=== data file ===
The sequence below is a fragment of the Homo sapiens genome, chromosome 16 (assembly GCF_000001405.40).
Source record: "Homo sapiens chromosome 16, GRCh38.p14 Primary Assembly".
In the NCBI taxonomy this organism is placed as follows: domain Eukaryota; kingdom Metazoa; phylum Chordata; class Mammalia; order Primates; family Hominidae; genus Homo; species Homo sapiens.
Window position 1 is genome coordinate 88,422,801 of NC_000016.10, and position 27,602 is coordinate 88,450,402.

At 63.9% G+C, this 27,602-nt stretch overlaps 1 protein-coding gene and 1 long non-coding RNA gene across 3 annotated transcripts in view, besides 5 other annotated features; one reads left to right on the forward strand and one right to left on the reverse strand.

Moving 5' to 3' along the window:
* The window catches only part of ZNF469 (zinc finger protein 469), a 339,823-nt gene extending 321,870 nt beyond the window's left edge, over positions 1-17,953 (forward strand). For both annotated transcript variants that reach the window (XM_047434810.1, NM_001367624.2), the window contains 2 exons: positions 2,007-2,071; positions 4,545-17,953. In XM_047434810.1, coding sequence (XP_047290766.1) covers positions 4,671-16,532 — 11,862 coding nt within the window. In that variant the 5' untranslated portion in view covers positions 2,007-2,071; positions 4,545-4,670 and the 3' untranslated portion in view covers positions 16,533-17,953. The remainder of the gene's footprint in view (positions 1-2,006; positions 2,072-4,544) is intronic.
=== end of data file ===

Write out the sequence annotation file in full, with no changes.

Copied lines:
The sequence below is a fragment of the Homo sapiens genome, chromosome 16 (assembly GCF_000001405.40).
Source record: "Homo sapiens chromosome 16, GRCh38.p14 Primary Assembly".
In the NCBI taxonomy this organism is placed as follows: domain Eukaryota; kingdom Metazoa; phylum Chordata; class Mammalia; order Primates; family Hominidae; genus Homo; species Homo sapiens.
Window position 1 is genome coordinate 88,422,801 of NC_000016.10, and position 27,602 is coordinate 88,450,402.

At 63.9% G+C, this 27,602-nt stretch overlaps 1 protein-coding gene and 1 long non-coding RNA gene across 3 annotated transcripts in view, besides 5 other annotated features; one reads left to right on the forward strand and one right to left on the reverse strand.

Moving 5' to 3' along the window:
* The window catches only part of ZNF469 (zinc finger protein 469), a 339,823-nt gene extending 321,870 nt beyond the window's left edge, over positions 1-17,953 (forward strand). For both annotated transcript variants that reach the window (XM_047434810.1, NM_001367624.2), the window contains 2 exons: positions 2,007-2,071; positions 4,545-17,953. In XM_047434810.1, coding sequence (XP_047290766.1) covers positions 4,671-16,532 — 11,862 coding nt within the window. In that variant the 5' untranslated portion in view covers positions 2,007-2,071; positions 4,545-4,670 and the 3' untranslated portion in view covers positions 16,533-17,953. The remainder of the gene's footprint in view (positions 1-2,006; positions 2,072-4,544) is intronic.